Interview 31. – Dr Lucy Rogers

lucyR

A Fellow of the Institution of Mechanical Engineers, problem solver, maker and Judge on the recent series of BBC Robot Wars. Lucy’s an inventor and Founded the Guild of Makers. She has a PhD in Bubbles (Fluid Dynamics), a City in Guilds in Woodturning and a Cycling Proficiency Certificate.

Twitter: @DrLucyRogers

www.lucyrogers.com


Describe something that has recently amazed you and how it made you feel.

Seeing the full moon with my new glasses – I forgot that you could see such details without the use of binoculars / telescopes. Made me realise our bodies are fragile.

 

How would you personally define wonder, awe and curiosity? And how do they relate to each other?

Wonder – as in – that is wonderful, something humans have made that took a lot of skill / effort

Awe – That is so stunning I have no words. Usually in nature, e.g. a murmuration of starlings, a huge waterfall, a beautiful sunset.

Curiosity – how, what, why, when, who, where

 

What inspires you to be creative?

Being set a problem and trying to find the solution. Necessity is the mother of invention. And I need to find an answer as I have usually said “Yes, I can solve that for you”

 

Do you have any ‘rituals’ or an environment that aids your creativity?

Wandering through DIY shops for “stuff” and “parts”

muppets

What do you love about magic?

I dislike magic tricks. I do not like the feeling of having been tricked. I want to know how things are done. I don’t like secrets.

 

What do you think hinders an audience from experiencing wonder when watching a magician?

Trying to work out how it’s done.

 

Where do you think our sense of wonder comes from and what can we do to cultivate it?

Schools and many jobs dissuade us from challenging the status quo – so the curiosity we have as a child is often stamped out.

 

Tell me more about your career and what drove the changes? Have you always been a tinkerer/maker?

I trained as a mechanical Engineer, but sexism from people within the manufacturing industry made me leave. Since then I have had a portfolio career – now making and writing about making is the majority of my income.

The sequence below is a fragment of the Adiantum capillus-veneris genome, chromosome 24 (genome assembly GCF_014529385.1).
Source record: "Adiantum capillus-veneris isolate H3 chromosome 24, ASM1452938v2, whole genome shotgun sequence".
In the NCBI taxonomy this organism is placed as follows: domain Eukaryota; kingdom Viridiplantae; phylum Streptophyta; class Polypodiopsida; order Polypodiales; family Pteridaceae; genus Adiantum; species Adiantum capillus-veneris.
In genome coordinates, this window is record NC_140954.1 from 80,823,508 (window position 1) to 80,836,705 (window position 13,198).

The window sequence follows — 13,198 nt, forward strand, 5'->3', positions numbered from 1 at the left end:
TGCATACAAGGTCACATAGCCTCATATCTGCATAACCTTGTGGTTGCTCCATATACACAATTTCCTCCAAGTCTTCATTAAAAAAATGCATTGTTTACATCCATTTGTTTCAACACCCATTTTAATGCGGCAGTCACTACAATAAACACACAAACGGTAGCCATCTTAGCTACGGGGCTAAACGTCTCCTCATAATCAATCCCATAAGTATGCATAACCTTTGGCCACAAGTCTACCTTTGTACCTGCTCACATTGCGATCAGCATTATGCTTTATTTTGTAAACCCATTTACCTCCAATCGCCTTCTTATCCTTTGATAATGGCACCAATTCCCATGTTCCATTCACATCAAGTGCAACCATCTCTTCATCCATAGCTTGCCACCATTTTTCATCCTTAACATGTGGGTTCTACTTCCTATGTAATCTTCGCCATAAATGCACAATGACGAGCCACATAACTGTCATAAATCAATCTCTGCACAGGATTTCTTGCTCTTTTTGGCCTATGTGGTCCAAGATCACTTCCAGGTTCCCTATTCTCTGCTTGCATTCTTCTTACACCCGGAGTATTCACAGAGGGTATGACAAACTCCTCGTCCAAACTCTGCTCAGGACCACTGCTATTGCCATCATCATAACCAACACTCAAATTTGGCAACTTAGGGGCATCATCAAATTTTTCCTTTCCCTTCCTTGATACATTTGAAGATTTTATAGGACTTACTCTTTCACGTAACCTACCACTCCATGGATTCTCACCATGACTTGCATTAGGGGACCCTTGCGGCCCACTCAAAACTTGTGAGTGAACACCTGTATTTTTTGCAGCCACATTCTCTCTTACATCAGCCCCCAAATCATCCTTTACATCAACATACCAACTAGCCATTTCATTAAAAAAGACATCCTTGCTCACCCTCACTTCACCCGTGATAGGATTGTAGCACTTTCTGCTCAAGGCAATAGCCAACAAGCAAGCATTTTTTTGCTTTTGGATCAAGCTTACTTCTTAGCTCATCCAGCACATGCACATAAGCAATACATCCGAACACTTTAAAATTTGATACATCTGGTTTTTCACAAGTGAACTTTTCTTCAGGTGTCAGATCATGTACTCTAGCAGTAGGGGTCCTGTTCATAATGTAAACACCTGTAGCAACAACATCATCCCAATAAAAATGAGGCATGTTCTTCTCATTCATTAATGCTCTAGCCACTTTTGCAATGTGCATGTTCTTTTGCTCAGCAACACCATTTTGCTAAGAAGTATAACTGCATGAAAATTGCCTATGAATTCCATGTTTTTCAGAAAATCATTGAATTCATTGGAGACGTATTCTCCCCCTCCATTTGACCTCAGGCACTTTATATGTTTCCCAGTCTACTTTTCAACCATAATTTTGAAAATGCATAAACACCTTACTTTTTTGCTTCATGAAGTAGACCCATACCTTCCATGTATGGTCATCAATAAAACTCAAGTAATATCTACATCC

My family make things – from spinning to woodwork, metalwork to embroidery. Making is such a integral part of my life that it was only recently that I realised I am a “maker” first and an “engineer” second.  To me it’s like saying I’m 5’6″ or have blue eyes. It’s just part of what I am. But I’ve realised not everyone is encouraged to make or even know what a maker is. I aim to change that.

 

You describe yourself as a cheerleader for the Maker Industry. What has sparked the resurgence in interest in making? And what do you see the future looking like?

In the 70’s many people made stuff – but it was seen as “make do and mend” – you couldn’t afford a shop-bought item. It’s now seen as “bespoke” – and something to aspire to. With the internet, and particularly YouTube, people can teach themselves various skills, or find others near them with similar interests.

 

The stereotype of an “inventor” is of a retired man in a garden shed workshop. What can we do to promote more openness and diversity to anyone interested in making?

We could stop using the lazy shorthand of “an inventor is a retired man in a shed”.


What stood out for you? Any questions? Things you disagree with? Write a comment and join in the discussion.

Leave a Reply

Fill in your details below or click an icon to log in:

WordPress.com Logo

You are commenting using your WordPress.com account. Log Out /  Change )

Google+ photo

You are commenting using your Google+ account. Log Out /  Change )

Twitter picture

You are commenting using your Twitter account. Log Out /  Change )

Facebook photo

You are commenting using your Facebook account. Log Out /  Change )

Connecting to %s

WordPress.com.

Up ↑

%d bloggers like this: